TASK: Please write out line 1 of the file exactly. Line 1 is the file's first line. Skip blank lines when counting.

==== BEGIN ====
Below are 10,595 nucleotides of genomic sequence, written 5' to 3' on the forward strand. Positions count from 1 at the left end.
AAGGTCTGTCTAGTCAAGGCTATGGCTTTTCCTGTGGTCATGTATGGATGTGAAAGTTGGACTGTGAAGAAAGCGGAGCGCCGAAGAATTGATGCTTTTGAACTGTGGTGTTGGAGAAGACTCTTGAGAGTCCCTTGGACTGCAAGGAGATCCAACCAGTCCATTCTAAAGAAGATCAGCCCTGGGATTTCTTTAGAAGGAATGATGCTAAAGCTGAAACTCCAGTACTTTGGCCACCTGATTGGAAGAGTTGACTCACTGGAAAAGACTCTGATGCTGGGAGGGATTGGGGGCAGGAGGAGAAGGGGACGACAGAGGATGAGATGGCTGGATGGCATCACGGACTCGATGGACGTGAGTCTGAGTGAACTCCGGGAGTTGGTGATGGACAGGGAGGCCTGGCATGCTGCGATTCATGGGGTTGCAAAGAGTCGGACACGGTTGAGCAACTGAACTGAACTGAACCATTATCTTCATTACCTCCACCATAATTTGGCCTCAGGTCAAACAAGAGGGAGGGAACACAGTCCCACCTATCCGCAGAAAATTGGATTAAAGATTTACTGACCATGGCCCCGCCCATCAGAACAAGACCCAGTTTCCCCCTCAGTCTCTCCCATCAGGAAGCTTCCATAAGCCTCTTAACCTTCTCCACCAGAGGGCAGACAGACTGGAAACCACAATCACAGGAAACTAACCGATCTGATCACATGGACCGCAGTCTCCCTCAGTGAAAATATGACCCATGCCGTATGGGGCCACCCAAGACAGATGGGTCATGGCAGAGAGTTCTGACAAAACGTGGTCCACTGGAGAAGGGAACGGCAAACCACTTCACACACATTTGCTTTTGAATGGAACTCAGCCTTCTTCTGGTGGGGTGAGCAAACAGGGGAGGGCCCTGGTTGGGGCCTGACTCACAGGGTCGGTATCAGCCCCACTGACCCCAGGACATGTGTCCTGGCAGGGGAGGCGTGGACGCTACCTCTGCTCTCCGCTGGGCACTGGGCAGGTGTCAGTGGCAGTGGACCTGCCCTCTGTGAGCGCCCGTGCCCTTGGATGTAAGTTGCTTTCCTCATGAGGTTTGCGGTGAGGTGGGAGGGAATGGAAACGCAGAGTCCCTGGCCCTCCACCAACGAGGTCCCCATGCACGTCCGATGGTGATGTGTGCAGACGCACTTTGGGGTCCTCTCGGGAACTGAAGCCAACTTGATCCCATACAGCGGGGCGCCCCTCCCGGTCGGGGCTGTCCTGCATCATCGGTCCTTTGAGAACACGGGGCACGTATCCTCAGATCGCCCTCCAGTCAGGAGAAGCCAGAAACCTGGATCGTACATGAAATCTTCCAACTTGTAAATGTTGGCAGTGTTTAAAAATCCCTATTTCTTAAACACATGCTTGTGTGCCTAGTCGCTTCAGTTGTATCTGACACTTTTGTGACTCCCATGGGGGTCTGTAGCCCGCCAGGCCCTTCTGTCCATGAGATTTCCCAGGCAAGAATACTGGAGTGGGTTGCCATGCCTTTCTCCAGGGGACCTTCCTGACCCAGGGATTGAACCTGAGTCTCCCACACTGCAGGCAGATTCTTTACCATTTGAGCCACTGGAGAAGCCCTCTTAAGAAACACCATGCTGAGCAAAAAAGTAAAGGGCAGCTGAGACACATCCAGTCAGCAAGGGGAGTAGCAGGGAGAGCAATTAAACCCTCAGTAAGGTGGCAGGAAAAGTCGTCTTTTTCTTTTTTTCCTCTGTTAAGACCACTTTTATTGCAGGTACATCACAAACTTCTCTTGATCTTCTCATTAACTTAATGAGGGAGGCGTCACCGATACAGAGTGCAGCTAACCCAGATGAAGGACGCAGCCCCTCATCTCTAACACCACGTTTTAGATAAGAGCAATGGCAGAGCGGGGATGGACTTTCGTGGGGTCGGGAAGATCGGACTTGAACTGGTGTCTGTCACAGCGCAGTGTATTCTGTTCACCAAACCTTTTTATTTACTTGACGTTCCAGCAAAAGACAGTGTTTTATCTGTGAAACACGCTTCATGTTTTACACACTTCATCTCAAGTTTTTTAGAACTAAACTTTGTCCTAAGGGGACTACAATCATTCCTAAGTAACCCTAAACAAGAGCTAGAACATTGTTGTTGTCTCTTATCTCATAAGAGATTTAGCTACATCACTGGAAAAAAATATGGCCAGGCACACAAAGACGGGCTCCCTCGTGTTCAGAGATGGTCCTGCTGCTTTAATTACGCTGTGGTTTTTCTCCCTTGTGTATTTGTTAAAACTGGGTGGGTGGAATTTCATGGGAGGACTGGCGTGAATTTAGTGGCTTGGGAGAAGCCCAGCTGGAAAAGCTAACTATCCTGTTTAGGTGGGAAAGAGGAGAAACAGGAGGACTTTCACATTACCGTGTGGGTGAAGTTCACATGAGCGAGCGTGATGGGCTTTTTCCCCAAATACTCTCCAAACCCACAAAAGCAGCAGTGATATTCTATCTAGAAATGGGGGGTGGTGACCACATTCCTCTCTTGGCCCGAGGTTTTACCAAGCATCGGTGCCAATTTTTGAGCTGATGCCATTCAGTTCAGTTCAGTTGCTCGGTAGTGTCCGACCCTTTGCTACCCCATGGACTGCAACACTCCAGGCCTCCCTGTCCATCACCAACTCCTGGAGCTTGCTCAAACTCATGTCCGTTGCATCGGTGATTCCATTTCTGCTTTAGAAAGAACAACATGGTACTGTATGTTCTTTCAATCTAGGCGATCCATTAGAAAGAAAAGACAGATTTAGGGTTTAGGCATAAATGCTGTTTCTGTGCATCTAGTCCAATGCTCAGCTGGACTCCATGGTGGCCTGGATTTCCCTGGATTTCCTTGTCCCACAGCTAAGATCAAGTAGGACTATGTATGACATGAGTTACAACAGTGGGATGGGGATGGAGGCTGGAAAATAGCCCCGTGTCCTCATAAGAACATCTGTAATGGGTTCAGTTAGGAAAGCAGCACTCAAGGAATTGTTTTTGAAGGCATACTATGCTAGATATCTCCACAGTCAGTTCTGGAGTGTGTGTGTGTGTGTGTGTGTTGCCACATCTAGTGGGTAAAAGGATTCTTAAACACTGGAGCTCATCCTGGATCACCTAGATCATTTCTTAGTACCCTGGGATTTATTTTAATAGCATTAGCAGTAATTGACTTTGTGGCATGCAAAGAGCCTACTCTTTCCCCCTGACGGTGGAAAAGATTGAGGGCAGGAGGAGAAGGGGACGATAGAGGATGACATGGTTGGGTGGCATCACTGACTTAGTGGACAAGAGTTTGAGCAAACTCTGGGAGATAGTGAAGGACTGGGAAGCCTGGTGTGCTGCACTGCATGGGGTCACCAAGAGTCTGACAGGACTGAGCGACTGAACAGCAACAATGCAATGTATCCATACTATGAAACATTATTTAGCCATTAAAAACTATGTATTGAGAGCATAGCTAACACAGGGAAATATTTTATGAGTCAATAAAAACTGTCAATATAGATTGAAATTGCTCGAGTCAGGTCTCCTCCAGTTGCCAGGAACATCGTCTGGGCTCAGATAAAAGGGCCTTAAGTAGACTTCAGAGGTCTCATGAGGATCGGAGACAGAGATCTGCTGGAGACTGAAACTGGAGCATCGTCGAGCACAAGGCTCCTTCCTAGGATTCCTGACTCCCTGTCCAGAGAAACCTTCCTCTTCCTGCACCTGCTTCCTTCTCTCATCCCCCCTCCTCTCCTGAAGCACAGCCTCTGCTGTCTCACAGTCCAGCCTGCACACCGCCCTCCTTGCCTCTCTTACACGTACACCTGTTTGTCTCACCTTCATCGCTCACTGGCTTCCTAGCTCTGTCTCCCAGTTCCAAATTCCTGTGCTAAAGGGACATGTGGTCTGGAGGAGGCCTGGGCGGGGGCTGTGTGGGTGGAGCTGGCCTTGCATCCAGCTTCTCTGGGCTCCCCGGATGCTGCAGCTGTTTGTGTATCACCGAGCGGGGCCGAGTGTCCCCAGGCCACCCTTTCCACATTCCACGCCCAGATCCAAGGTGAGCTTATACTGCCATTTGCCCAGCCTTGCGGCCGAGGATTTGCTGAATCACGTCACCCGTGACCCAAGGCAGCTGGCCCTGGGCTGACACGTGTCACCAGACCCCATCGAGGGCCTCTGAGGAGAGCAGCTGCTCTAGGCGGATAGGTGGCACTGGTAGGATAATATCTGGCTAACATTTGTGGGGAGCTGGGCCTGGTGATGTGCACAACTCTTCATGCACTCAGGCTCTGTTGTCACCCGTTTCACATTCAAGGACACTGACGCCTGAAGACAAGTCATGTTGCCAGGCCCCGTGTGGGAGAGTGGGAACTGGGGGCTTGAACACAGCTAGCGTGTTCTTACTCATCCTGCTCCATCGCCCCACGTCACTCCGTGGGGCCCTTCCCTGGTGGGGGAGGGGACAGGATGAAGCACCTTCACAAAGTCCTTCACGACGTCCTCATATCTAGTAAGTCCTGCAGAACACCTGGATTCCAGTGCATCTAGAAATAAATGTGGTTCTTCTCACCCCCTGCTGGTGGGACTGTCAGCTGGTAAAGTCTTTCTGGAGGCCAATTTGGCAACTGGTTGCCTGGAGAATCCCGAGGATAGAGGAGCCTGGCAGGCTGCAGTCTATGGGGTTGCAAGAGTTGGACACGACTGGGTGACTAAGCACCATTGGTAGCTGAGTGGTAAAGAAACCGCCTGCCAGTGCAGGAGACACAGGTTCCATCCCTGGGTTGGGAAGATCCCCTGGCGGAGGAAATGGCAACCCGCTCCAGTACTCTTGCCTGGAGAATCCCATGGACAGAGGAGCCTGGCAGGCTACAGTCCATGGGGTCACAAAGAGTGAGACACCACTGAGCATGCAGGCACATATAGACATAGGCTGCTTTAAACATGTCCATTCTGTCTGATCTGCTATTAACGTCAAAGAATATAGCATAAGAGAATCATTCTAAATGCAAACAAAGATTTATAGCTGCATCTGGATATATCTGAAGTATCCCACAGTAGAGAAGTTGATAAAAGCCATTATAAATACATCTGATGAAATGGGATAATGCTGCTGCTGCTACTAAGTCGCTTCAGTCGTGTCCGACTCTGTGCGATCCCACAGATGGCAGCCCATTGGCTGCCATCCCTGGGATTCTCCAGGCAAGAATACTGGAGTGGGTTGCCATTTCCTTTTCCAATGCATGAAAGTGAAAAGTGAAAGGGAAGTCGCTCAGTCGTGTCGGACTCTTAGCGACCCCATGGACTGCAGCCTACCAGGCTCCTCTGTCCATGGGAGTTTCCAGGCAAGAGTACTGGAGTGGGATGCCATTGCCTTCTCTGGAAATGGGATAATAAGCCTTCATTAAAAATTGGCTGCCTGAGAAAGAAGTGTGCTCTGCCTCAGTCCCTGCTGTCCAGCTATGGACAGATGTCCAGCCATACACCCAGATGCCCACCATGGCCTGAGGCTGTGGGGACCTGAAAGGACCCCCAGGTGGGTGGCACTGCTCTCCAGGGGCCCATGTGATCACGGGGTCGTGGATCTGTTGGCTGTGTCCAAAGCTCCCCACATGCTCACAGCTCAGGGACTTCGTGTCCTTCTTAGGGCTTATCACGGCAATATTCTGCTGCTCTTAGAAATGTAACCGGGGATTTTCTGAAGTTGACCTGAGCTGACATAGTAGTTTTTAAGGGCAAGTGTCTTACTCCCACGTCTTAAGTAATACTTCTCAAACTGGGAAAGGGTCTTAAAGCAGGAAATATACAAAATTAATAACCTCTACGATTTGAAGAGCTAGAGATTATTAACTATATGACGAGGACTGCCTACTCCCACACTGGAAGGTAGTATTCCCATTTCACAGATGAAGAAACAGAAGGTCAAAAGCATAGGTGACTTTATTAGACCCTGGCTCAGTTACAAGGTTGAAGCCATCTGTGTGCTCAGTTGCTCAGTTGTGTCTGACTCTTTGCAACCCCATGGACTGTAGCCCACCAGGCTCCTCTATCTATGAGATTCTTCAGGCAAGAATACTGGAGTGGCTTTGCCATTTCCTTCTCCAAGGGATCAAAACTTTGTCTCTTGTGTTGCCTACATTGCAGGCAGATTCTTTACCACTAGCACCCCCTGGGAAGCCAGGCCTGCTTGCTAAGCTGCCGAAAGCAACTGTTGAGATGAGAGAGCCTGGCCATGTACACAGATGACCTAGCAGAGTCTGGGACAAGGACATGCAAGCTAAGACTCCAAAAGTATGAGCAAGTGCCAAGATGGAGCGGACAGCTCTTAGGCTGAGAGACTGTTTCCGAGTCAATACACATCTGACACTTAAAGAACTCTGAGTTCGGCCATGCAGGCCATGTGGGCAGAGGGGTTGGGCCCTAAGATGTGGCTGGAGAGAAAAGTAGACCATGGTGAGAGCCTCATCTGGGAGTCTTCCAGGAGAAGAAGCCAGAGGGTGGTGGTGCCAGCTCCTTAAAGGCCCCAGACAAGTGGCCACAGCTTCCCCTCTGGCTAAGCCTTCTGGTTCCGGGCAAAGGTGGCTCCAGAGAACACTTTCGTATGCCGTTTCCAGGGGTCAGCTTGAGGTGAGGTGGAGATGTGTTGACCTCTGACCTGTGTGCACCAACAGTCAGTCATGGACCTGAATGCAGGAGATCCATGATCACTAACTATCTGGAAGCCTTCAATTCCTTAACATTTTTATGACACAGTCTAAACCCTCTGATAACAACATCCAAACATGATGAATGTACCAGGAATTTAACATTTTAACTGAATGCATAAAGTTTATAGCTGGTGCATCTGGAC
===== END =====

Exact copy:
Below are 10,595 nucleotides of genomic sequence, written 5' to 3' on the forward strand. Positions count from 1 at the left end.